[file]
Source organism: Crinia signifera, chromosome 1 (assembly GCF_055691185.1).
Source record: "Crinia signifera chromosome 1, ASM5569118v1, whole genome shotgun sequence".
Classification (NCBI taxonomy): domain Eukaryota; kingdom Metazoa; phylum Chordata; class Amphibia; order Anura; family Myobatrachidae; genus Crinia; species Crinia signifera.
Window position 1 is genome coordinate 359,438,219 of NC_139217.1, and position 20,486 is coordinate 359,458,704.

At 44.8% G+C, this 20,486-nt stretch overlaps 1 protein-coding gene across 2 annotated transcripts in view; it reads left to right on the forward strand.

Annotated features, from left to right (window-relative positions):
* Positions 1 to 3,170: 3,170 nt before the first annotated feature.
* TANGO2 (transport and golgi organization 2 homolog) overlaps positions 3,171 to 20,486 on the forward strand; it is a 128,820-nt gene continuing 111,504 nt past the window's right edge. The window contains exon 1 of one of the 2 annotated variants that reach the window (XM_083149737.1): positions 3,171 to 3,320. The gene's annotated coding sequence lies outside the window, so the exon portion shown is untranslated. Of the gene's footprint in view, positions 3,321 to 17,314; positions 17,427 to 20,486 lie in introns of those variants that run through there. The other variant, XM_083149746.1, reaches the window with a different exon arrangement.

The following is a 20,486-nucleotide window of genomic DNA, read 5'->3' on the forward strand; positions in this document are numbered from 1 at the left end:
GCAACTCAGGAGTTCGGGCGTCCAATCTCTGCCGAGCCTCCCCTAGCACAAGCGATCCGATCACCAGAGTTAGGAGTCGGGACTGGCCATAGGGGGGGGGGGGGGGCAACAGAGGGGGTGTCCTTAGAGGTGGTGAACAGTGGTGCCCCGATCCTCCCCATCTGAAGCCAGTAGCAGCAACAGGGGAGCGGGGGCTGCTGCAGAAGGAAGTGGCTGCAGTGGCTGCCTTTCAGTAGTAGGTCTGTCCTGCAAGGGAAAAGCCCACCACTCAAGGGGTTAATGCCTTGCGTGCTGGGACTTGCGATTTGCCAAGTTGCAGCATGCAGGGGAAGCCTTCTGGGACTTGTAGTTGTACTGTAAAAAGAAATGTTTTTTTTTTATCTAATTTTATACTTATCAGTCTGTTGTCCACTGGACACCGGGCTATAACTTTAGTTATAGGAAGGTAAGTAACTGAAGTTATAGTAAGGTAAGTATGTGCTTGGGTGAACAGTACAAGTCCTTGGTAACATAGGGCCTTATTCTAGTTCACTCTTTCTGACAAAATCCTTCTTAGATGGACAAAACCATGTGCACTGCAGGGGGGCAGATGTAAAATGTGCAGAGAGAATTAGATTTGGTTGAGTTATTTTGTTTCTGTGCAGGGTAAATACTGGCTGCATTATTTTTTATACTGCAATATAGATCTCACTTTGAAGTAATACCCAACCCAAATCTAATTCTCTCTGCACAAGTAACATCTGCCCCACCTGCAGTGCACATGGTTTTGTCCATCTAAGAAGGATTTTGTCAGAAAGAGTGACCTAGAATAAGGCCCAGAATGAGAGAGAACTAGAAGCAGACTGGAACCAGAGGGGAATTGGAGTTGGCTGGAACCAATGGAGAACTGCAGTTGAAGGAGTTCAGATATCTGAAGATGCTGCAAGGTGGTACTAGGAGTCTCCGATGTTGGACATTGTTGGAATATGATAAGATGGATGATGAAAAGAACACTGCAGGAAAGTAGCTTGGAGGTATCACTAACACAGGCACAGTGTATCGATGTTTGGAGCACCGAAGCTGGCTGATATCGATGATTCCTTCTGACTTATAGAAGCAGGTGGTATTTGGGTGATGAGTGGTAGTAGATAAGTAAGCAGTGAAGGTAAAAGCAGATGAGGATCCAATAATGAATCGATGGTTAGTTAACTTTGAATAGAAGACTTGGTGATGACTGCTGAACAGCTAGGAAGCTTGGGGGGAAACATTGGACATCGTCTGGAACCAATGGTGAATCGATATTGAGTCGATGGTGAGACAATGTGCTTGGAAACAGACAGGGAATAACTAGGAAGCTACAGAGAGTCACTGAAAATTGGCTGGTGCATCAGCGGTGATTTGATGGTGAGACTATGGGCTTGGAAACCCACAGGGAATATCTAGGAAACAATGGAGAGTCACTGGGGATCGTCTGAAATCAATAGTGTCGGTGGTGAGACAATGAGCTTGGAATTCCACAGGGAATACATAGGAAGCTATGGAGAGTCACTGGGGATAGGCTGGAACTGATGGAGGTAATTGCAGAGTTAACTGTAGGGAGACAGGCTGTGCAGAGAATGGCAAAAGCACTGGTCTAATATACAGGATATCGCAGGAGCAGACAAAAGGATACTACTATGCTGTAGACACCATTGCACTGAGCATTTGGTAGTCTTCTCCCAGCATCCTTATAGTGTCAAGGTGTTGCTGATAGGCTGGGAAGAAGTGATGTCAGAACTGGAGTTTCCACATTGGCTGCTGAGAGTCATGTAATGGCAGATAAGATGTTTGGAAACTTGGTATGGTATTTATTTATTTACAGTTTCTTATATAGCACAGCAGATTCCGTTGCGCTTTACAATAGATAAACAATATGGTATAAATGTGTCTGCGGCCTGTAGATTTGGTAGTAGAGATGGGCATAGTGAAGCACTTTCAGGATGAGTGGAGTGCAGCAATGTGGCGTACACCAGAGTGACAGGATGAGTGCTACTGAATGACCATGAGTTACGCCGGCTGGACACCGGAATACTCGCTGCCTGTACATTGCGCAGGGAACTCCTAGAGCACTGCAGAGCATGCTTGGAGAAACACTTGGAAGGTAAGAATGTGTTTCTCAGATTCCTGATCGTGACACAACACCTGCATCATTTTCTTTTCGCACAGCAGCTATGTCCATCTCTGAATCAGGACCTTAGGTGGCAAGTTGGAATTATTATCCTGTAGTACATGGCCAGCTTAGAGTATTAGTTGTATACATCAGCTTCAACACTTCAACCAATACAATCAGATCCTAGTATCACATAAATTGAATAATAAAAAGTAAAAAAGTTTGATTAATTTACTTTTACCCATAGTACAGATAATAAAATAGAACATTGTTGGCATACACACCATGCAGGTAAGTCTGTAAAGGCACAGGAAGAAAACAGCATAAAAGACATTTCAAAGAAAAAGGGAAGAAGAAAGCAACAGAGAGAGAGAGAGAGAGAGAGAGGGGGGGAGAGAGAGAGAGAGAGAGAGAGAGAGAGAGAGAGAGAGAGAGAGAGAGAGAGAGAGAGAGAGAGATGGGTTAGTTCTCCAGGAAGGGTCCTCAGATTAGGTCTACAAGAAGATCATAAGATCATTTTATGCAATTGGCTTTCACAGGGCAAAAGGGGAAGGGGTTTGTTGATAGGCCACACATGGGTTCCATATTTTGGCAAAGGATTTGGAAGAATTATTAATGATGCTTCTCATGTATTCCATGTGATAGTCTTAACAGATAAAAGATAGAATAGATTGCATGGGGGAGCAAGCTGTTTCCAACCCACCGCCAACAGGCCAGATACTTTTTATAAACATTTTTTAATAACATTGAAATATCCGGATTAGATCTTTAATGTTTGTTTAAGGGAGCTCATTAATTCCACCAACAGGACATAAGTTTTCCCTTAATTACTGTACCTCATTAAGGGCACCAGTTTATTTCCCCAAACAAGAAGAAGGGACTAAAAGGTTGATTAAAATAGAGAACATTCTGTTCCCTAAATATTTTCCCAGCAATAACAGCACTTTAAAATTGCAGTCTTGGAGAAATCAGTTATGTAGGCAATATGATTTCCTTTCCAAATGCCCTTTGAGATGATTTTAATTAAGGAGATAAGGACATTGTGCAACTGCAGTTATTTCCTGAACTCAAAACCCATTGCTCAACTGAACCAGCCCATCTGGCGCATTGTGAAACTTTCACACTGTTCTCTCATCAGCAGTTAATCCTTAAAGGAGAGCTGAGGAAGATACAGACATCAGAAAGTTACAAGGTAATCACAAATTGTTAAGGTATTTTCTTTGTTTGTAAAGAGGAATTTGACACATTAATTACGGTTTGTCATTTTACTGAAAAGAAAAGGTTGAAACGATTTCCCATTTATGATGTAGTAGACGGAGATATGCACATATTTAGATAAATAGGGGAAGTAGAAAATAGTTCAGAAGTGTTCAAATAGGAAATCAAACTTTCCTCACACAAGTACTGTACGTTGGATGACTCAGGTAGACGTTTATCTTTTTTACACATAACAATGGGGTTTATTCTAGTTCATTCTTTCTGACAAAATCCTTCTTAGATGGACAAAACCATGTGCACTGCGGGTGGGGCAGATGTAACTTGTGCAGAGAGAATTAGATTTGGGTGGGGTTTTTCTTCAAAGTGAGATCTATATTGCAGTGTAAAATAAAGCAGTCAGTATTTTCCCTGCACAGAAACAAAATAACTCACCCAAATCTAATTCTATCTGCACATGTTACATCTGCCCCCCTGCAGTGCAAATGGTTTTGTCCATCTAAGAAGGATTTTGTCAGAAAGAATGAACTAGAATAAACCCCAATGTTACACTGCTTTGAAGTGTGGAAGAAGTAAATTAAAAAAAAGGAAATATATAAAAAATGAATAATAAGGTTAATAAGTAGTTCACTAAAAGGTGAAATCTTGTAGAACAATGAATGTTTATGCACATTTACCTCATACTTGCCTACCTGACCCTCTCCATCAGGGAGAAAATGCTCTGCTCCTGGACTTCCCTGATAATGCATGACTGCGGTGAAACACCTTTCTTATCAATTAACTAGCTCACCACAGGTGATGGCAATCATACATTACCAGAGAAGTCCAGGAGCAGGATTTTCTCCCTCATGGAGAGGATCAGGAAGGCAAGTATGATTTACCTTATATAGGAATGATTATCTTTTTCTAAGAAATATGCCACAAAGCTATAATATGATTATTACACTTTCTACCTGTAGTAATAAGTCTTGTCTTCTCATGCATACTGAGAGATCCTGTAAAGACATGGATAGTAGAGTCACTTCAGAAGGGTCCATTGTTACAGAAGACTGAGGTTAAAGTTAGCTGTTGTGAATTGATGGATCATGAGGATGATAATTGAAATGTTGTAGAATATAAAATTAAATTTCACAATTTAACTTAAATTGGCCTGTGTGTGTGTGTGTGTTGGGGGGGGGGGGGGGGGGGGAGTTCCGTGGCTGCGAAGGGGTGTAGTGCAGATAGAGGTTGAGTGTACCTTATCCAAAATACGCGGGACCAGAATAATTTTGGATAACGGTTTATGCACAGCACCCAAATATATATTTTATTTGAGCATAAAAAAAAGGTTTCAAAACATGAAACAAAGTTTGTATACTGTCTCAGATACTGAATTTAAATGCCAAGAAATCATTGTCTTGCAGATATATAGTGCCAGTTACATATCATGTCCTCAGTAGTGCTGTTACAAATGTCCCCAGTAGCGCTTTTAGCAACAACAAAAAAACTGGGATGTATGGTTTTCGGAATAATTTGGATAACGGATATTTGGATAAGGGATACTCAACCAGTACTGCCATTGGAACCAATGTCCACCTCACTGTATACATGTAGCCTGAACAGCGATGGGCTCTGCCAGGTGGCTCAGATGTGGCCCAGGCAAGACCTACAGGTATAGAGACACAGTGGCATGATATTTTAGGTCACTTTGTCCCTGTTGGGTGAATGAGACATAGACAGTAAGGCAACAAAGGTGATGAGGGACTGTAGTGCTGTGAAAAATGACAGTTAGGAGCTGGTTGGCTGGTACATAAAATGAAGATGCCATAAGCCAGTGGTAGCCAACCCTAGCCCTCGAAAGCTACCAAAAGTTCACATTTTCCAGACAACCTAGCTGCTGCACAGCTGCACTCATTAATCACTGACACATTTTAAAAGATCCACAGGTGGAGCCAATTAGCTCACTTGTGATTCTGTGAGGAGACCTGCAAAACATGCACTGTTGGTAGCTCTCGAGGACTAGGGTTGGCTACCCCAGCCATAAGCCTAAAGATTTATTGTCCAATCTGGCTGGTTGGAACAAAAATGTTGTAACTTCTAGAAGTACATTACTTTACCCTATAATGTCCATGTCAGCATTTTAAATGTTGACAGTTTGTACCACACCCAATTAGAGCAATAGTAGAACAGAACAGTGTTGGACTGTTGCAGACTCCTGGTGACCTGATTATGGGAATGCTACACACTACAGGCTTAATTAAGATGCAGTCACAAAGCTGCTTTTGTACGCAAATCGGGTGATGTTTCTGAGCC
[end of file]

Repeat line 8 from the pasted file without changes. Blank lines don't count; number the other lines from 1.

* TANGO2 (transport and golgi organization 2 homolog) overlaps positions 3,171 to 20,486 on the forward strand; it is a 128,820-nt gene continuing 111,504 nt past the window's right edge. The window contains exon 1 of one of the 2 annotated variants that reach the window (XM_083149737.1): positions 3,171 to 3,320. The gene's annotated coding sequence lies outside the window, so the exon portion shown is untranslated. Of the gene's footprint in view, positions 3,321 to 17,314; positions 17,427 to 20,486 lie in introns of those variants that run through there. The other variant, XM_083149746.1, reaches the window with a different exon arrangement.